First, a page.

Contact us by email or phone.
Four prison closures announced
A further four prisons are to due close, the Government has said, as it confirmed plans to build two new "super" jails in England and Wales.
Blundeston in Suffolk, Dorchester in West Dorset, Northallerton in North Yorkshire and Reading prisons will close, the Ministry of Justice (MoJ) said.
The announcement was made as the MoJ confirmed plans to build a 2,000-place new prison in Wrexham, North Wales.
Feasibility work has also started on a second large prison to be constructed in the south east of England, focusing on the possibility of replacing the existing Feltham Young Offenders Institution in west London with a large new adult prison and a new youth facility on adjoining sites in west London.
The MoJ also confirmed opening dates for new "house blocks" - mini-prisons - being built to create 1,200 new places at four sites across England.
Justice Secretary Chris Grayling said: "This is the latest part of our plan to modernise our prisons, bring down costs, but to make sure that by the next election we still have access to more prison places than we inherited in 2010. The Feltham site in west London is a very large one, and is an obvious option for a major new project to help meet the challenges we face in London and the South East.
"I'm also really pleased that we have reached agreement on the new prison in Wrexham. It will provide a real boost to the local economy in North Wales over the next few years, which is one key reason why the Chancellor has made sure we have the money for the project. Of course the reorganisation of our prison estate which we are undertaking means some difficult decisions - but we have to make sure that we have modern, affordable prisons that give the best opportunity for us to work with offenders to stop them committing more crimes when they leave."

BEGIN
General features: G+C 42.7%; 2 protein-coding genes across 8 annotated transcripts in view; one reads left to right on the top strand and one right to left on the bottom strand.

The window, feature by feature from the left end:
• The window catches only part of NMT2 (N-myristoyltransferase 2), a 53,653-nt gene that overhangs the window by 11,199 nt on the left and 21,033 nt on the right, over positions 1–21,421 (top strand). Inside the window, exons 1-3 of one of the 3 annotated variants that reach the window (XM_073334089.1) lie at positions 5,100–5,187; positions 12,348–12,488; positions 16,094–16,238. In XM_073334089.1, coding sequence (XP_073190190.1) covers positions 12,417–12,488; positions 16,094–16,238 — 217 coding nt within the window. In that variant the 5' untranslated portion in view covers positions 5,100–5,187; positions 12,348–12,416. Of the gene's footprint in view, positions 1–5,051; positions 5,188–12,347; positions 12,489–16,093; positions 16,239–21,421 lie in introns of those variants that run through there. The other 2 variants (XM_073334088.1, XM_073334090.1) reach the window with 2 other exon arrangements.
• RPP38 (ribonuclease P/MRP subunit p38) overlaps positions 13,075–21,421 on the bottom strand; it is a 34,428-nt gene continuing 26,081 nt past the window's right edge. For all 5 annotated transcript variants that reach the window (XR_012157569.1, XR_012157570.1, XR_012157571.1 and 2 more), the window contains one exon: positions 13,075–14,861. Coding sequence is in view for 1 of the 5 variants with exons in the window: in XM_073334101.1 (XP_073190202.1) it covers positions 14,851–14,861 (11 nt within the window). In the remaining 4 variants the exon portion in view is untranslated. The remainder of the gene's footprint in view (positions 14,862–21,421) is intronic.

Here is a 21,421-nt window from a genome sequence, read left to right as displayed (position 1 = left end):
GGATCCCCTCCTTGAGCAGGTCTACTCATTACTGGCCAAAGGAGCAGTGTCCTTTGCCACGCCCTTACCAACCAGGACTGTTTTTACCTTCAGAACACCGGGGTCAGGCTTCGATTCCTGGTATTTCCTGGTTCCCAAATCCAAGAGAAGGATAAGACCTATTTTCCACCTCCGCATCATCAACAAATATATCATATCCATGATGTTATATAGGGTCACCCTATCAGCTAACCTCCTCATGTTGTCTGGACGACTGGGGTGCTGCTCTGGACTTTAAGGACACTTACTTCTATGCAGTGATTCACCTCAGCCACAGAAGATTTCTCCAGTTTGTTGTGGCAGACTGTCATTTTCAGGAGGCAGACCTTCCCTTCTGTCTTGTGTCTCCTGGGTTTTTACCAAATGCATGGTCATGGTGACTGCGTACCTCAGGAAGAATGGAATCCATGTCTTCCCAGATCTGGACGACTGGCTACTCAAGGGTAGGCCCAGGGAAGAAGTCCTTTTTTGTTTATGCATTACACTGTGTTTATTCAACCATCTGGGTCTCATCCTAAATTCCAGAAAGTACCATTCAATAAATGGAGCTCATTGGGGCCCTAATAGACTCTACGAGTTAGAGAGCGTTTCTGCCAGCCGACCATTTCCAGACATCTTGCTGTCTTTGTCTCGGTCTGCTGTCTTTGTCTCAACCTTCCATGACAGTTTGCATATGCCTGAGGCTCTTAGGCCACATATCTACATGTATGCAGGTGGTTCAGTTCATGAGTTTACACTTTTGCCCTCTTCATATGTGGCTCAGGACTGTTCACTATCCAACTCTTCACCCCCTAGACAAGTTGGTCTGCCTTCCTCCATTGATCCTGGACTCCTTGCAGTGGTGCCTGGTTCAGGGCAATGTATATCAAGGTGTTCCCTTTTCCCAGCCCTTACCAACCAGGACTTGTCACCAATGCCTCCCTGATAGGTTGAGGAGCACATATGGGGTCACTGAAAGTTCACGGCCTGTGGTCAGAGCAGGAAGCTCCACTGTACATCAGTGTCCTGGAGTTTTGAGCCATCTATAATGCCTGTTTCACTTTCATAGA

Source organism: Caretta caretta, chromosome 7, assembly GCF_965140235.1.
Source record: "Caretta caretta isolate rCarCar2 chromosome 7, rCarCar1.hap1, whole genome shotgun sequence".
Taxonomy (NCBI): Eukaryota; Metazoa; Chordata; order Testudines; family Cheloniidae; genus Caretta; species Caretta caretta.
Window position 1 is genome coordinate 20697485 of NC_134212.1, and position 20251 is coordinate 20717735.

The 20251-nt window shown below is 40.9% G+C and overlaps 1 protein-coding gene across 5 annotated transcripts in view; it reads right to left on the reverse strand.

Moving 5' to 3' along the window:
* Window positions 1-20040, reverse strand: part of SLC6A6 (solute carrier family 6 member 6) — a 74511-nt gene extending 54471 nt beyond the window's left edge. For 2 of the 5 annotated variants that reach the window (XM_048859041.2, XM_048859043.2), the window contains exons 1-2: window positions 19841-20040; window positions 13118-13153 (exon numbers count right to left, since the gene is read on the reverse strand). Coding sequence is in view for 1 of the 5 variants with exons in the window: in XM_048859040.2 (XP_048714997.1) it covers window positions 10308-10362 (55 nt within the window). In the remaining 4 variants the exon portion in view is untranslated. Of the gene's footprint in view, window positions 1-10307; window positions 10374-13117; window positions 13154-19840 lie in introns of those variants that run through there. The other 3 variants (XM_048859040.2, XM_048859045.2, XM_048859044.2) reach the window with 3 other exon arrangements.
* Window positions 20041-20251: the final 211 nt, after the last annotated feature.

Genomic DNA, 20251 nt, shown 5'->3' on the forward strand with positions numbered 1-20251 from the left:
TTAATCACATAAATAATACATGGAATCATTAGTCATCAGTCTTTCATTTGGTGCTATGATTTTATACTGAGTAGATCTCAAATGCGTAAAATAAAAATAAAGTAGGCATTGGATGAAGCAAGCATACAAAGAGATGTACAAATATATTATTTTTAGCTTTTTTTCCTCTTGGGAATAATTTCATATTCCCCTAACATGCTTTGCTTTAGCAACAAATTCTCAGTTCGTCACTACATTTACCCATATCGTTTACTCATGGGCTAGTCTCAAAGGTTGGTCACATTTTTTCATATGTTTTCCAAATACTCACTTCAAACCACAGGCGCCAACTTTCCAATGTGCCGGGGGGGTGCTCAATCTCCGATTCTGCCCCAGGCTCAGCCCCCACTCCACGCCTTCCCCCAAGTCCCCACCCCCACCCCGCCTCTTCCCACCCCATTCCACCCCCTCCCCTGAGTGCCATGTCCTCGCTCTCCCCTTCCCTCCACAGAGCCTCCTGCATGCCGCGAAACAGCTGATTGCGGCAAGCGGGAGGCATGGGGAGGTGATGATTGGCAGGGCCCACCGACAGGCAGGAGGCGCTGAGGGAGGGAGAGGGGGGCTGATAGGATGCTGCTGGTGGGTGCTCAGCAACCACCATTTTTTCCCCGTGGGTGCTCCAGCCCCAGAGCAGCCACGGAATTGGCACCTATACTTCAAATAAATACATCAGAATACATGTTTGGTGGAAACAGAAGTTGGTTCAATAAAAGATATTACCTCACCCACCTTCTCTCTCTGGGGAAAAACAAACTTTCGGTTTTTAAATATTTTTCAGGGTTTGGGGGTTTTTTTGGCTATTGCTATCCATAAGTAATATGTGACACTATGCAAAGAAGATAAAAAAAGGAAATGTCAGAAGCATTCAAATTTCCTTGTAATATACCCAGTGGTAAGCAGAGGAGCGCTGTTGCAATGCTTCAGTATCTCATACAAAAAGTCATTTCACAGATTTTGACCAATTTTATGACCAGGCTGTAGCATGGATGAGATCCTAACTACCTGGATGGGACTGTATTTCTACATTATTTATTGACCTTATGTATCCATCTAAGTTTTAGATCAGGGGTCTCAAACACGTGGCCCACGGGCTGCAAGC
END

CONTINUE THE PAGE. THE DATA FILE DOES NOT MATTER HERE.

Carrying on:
Blundeston, a male category C prison, Dorchester, a male category B local prison which holds young adults, Northallerton, a male category C prison and Reading, a male prison holding young adults and remanded prisoners, will close as they are either too expensive to run or need substantial capital investment in the next few years, the MoJ said.
It said that since January, 2,800 "unstrategic and uneconomic" places have been removed and the four new closures would remove 1,400 "uneconomic" places from the estate. By carrying out the four new closures it is anticipated that a further £30 million a year will be cut from the overall prison budget, it said.
Three other prisons are due to change their roles, the MoJ announced. HMP The Verne in South Dorset will be converted into an immigration removal centre, providing around 600 additional places to hold immigration detainees awaiting removal. HMP Downview in Surrey will change function to hold male rather than female offenders and HMYOI Warren Hill in Suffolk, will stop holding young offenders and will also change to hold adult male prisoners, the MoJ said.